Indian sweets
Indian sweets

Try your hands and savor 6 delicious Indian desserts

ANI | Updated: May 31, 2019 20:08 IST

Washington D.C. [USA], May 31 (ANI): Do you have a sweet tooth? Well, if your answer is -- yes, then hogging on to some of the tempting Indian desserts will definitely tickle your taste buds.
But just as Indian savory dishes are known -- and loved -- for their use of spices. So are the country's desserts, often redolent of earthy flavors such as cardamom or nutmeg, reported CNN.
Many of the sweet treats are also impressive to behold, from the complex, multi-layered 'bebinca' to the saffron colour 'motichoor ladoo'
Adding bonus, Indian desserts are not just limited to post-dinner as one can have them at any point of time and relish its taste.
Hold on to your breath as following are some of the best exotic Indian desserts which one can relish around the world.

: A dense, rich cake traditionally eaten on holidays in Goa region of India. The dish has its roots in Portuguese settlers, who came to Goa in the 16th century and brought their custard-style desserts with them.
'Bebinca' is made mostly of a batter of eggs, flour, nutmeg and coconut milk, which is baked in thin layers, and then stacked with a smear of ghee in between.
It is a time-consuming dish to make, becoming more labor-intensive as the number of layers increase. Seven is the minimum number, but some versions contain as many as 16 layers. In any form, 'bebinca's' multicolored striations show off a baker's skill and delight consumers.


: Unlike other traditional Indian sweets, there is a finite window for trying this dessert from Maharashtra and Gujarat regions.
The reason for that is easy: Plain, pureed mango pulp is the star of the dish (in Hindi, "aam" translates to mango and "ras" to juice). And indeed, it's hard to resist a giant bowl of fresh mango. So orange it is nearly neon.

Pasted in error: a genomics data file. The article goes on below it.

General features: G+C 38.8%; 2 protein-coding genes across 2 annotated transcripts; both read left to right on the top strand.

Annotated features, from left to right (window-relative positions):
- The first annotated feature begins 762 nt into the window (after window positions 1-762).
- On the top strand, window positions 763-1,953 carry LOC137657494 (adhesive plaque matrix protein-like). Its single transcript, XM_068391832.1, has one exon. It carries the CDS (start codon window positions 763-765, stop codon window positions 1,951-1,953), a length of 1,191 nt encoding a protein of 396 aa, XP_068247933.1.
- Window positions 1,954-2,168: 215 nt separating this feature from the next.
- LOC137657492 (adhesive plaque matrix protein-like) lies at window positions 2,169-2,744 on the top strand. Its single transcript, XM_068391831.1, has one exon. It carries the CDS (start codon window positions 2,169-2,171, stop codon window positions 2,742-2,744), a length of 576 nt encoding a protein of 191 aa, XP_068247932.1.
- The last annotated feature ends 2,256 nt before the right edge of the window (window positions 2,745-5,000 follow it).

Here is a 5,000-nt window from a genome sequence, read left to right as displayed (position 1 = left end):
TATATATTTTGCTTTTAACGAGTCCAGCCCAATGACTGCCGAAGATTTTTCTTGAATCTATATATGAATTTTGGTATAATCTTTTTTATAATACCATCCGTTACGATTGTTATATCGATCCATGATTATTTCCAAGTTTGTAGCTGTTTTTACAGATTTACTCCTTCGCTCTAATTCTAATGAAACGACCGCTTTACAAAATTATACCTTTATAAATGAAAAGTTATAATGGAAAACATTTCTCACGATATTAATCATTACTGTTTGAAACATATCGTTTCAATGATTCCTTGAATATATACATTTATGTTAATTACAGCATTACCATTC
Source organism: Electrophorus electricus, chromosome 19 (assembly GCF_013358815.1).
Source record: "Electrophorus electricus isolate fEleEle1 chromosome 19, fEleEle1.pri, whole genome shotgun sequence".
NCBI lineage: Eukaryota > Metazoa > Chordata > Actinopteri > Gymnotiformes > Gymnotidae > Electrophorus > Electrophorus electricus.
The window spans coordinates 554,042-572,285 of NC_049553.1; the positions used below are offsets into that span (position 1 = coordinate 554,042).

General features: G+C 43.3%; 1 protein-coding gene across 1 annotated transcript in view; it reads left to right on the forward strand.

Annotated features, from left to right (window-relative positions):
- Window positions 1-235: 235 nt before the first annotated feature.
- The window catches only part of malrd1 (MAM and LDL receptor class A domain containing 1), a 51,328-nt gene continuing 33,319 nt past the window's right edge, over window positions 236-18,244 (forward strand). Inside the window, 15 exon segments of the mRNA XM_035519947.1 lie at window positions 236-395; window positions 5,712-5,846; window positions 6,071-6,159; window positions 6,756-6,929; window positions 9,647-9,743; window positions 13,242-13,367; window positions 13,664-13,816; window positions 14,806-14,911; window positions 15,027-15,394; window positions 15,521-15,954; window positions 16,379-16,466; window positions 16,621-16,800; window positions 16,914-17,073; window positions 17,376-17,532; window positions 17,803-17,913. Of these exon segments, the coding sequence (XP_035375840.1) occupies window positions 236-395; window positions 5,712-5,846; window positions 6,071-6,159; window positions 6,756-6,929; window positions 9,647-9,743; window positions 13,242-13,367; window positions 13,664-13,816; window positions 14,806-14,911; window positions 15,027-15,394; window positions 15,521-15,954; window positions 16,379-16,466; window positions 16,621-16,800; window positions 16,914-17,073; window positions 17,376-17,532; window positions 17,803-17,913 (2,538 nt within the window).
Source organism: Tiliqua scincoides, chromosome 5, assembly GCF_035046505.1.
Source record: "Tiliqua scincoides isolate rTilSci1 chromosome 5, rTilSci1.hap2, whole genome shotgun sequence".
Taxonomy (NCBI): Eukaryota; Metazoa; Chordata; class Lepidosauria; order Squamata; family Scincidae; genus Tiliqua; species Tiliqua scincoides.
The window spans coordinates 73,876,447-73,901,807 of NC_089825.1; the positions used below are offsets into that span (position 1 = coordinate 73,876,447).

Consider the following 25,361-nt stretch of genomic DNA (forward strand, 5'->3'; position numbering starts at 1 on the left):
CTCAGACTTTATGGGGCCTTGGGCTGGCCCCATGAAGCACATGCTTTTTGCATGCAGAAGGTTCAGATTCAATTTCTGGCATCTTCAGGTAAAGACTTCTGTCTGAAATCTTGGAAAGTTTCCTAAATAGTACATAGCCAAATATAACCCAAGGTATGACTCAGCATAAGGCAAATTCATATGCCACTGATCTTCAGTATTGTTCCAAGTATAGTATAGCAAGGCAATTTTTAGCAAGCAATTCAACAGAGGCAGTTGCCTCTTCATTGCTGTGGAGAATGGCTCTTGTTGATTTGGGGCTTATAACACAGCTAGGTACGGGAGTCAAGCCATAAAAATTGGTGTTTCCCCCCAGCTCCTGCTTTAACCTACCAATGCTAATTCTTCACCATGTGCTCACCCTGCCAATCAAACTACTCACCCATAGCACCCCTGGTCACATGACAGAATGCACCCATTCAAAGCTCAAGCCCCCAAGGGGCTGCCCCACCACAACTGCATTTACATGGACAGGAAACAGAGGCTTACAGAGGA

Different recipes may use saffron, milk or powdered sugar to flavor the puree, but the most important ingredient is the right type of mango -- the impossibly juicy, soft Alphonso is the most popular pick. The fruit mixture often served chilled, is then scooped up with "puri," a crispy, deep-fried bread.


: If you have not tried your hands on 'Gajar Halwa,' then you need to try it soon. The shredded carrot dish, which is one of the most popular desserts in the country, is relished by one and all. It's often served as heaped in a bowl, with the vivid carrots topped with exotic dry fruits like bright green pistachios or delicately slivered almonds.

The secret to a perfect rendition lies in cooking the carrots down with ghee and milk until they are creamy and pudding-like in consistency. The mix is then flavored with heady green cardamom, pistachios and, sometimes, raisins.

: This Gujarati dish bears some resemblance to a yogurt parfait: It's prepared up of a thickened yogurt seasoned with green cardamom, sugar, and saffron. The saffron imparts a delicate yellow hue to the pudding, making it unmistakable from other yogurt desserts.
Often the dish is also served with a salty puri, making the finished dish an addictive mix of sweet and savory.


: As the name suggests, the dish takes us to the streets of West Bengal region where it is prepared from simple ingredients that yield more than the sum of its parts.
It begins with milk, which is reduced overheat and then sweetened with jaggery, a sugar formed from sugar cane juice or the sap of palm trees. From there, yogurt culture is added and the whole mixture is set until firm.
The best traditional way of serving Mishti Doi is in a terracotta or clay bowl, with bright threads of saffron, pistachio crumbles or even edible flowers often scattered over the top of the mixture.
And while technically a dessert, the dish has its reach as dessert.


These deep-fried saffron colour balls may resemble doughnut holes, but with a base of chickpea flour, they have a rich taste all their own and will just melt in your mouth with its smoothness
The dish, which has its origins in the north of the country, is often seasoned with saffron or melon seeds and sweetened with thickened sugar syrup. The balls are also occasionally mixed with orange food coloring, to make their hue truly pop.

(ANI)

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